In this article, we look forward to some of the construction industry themes that are likely to dominate 2023, both in terms of the underlying causes and the legal issues that arise out of them.
In our horizon scanning article for 2022, we predicted that disruptions to the global supply chain, high demand for globally traded products and a significant shortage of skilled labour in the industry would result in an increase in disputes, and — combined with the unexpected war in Ukraine — this is what happened.
Whilst the downturn in tenders did not come as early or bite as hard as most predicted, that downturn has now arrived (albeit London’s status as a separate, more resilient economy than the rest of the UK bubble, is still evident), and will continue throughout 2023, and when combined with the wider economic picture (stalled UK economic growth, declining confidence, public sector spending restraint (save for major infrastructure projects) and private housing starting to weaken), the new year promises yet more disputes, with many of those issues that bubbled under in 2022 likely to boil over in the new year, with claims likely arising at every point in the supply chain.
For new contracts, employers seem more willing now to grant additional routes to extensions of time, albeit those all-important clauses granting contractors money remain elusive (save for the occasional fluctuations clause).
Cladding and fire safety was another issue that both dominated the news 2022 and will do so again in 2023.
Whilst in the longer term, we are hopeful that the regime imposed on new higher risk buildings by the Building Safety Act (BSA) will assist the construction industry with general regulatory compliance, hopefully leading in the longer term to a restoration of trust at every level (including importantly from the insurance market), for now the industry is still getting to grips with the coming into force of the BSA.
By reference to the government’s previously provided timetable, 2023 will mark the coming into force of:
(1) the golden thread (being both:
(a) the information about a building that allows someone to understand a building and keep it safe; and
(b) the information management to ensure the information is accurate, easily understandable, can be accessed by those who need it and is up to date); and
(2) the Gateway regime for higher risk buildings, with the current government timetable indicating that this will take effect from October 2023 onwards, and there is some evidence of a rush to break ground before that date, with contractors and employers seeking to avoid being guinea pigs of the new requirements and the new Building Safety Regulator.
It’s also likely that we will see the long awaited report on Phase 2 of the Grenfell inquiry, focused on establishing how the Grenfell Tower came to be in a condition that allowed the tragedy to occur, which is likely to be hugely important not only in terms of the liability of those involved in the construction of the Tower itself, but also many others in the wider industry, by reference to the Report’s findings about the relevant standards existing at the time of construction, and what responsible professionals knew or should have known (with the result that it may ‘unlock’ at least some of the many currently stayed claims).
We will also see a focus on issues in relation to medium rise buildings (11—18 metres), in relation to which the government has established a remedial scheme, leading to those responsible for such buildings starting to investigate their portfolio, and initial signs are that — as many feared — historical failures to comply with building regulations were not limited to the 18m+ buildings, with the result that insurers are already receiving notifications of circumstances, with formal action likely to follow in due course.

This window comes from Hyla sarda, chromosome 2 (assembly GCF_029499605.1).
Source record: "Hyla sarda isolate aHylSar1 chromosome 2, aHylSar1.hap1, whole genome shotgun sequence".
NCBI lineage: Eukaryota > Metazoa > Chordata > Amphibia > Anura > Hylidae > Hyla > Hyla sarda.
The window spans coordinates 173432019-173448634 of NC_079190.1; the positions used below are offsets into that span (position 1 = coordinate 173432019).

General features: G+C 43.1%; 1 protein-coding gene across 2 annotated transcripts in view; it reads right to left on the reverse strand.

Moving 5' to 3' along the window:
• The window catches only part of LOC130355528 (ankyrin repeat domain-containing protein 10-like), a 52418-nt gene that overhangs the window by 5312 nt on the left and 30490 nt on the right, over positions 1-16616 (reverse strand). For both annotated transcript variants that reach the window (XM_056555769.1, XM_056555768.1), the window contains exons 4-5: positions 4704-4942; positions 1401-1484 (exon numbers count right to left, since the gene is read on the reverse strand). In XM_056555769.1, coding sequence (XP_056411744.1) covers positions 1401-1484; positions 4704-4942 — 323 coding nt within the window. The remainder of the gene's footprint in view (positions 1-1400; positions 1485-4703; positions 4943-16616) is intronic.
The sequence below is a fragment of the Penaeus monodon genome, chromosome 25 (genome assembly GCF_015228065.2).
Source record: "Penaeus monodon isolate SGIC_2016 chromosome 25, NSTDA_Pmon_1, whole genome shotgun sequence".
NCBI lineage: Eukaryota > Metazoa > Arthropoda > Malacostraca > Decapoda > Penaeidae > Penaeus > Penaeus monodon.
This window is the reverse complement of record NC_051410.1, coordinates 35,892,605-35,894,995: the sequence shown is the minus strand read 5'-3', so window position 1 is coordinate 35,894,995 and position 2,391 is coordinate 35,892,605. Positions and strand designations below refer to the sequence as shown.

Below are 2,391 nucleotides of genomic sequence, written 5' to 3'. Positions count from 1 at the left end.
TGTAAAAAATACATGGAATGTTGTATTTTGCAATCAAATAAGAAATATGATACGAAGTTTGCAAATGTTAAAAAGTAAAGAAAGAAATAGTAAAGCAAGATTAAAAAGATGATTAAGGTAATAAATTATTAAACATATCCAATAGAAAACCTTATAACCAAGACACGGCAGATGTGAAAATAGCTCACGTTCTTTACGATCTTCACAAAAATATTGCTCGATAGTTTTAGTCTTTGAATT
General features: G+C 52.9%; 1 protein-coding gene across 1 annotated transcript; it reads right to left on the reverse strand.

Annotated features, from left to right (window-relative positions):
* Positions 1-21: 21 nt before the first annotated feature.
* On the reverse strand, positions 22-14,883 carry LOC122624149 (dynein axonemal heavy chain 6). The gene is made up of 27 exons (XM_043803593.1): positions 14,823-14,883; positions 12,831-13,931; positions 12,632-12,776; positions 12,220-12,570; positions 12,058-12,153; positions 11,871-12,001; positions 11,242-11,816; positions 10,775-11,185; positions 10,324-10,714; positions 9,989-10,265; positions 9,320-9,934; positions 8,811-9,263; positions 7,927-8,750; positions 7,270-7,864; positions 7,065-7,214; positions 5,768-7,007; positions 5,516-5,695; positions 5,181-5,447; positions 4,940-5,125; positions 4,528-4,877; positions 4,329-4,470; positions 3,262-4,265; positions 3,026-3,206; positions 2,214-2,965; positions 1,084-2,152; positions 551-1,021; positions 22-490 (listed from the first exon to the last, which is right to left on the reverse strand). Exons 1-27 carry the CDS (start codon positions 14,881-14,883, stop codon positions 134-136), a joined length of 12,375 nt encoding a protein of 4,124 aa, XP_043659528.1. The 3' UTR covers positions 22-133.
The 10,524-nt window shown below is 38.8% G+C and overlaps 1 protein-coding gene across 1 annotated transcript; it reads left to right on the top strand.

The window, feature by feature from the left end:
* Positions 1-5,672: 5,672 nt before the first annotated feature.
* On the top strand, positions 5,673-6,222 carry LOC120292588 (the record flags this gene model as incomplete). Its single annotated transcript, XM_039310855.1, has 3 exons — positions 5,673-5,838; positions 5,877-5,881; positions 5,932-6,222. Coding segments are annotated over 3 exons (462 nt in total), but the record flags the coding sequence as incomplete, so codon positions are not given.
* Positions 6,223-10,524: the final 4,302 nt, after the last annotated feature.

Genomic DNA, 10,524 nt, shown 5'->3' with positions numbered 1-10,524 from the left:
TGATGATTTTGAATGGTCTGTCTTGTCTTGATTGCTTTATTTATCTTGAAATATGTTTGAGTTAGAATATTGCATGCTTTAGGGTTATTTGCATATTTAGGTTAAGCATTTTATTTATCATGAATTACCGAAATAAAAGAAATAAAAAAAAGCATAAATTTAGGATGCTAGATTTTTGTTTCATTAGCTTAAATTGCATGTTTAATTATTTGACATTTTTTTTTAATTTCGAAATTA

Whilst there was speculation that the government might alter the threshold of ‘higher-risk buildings’ to 11 metres or 4 storeys, it recently confirmed that ‘higher- risk buildings’ would remain as buildings that are
We still await the details of the rest of the secondary legislation that will put the meat onto the bones of the BSA, for example in relation to the duty holder regime and the role of the “accountable person”, and like everyone else in the industry we will keep a close eye on this.
Finally, 2022 saw the first applications for Remediation Orders under the BSA, requiring a landlord to remedy what are called “relevant defects” at a Property, along with Remediation Contribution Orders (designed to ensure that landlords, developers and “associated” persons contribute towards the cost of remediation work in relation to relevant defects) — 2023 will likely see the first applications for Building Liability Orders as claimants seek to recover monies from the companies ultimately responsible for the SPVs that built faulty buildings.
2023 will continue the trend of lots of new technology being introduced to the market, arising out of most obviously
However, as many of us know from experience, new technology does not always work, either as well as it should or in the timetable promised (or sometimes at all…), leading to legal issues impacting both new contracts and existing ones.
As a result, for new contracts for demonstrator projects, parties will need to consider if they want their contracts to resemble traditional forms, with employers having the usual rights and remedies — such as liquidated damages for delay — or to adopt a different approach to risk, removing traditional levers, with contractors incentivised in other ways (see e.g., the FIDIC Green Book — whilst it adopts a fairly traditional approach to risk, the 2021 edition applies liquidated damages not only to delay, but also to termination and prolongation costs).
For existing projects, delays can lead to employers getting frustrated, and — in the absence of an altered risk profile — starting to look at their rights and remedies under their contracts, ranging from obvious matters such as liquidated damages, through de-scoping work from a contractor, to rights of termination, all of which is going to create a lot of project management, with employers needing to consider carefully issues arising in relation to waiver by election, the extent to which any de-scoped work can be carried out by third parties (bearing in mind the difficulty created by implied terms in English law in this area), through to the considerable risk termination of any contract carries, including most obviously that the party terminating a contract has no right to do so.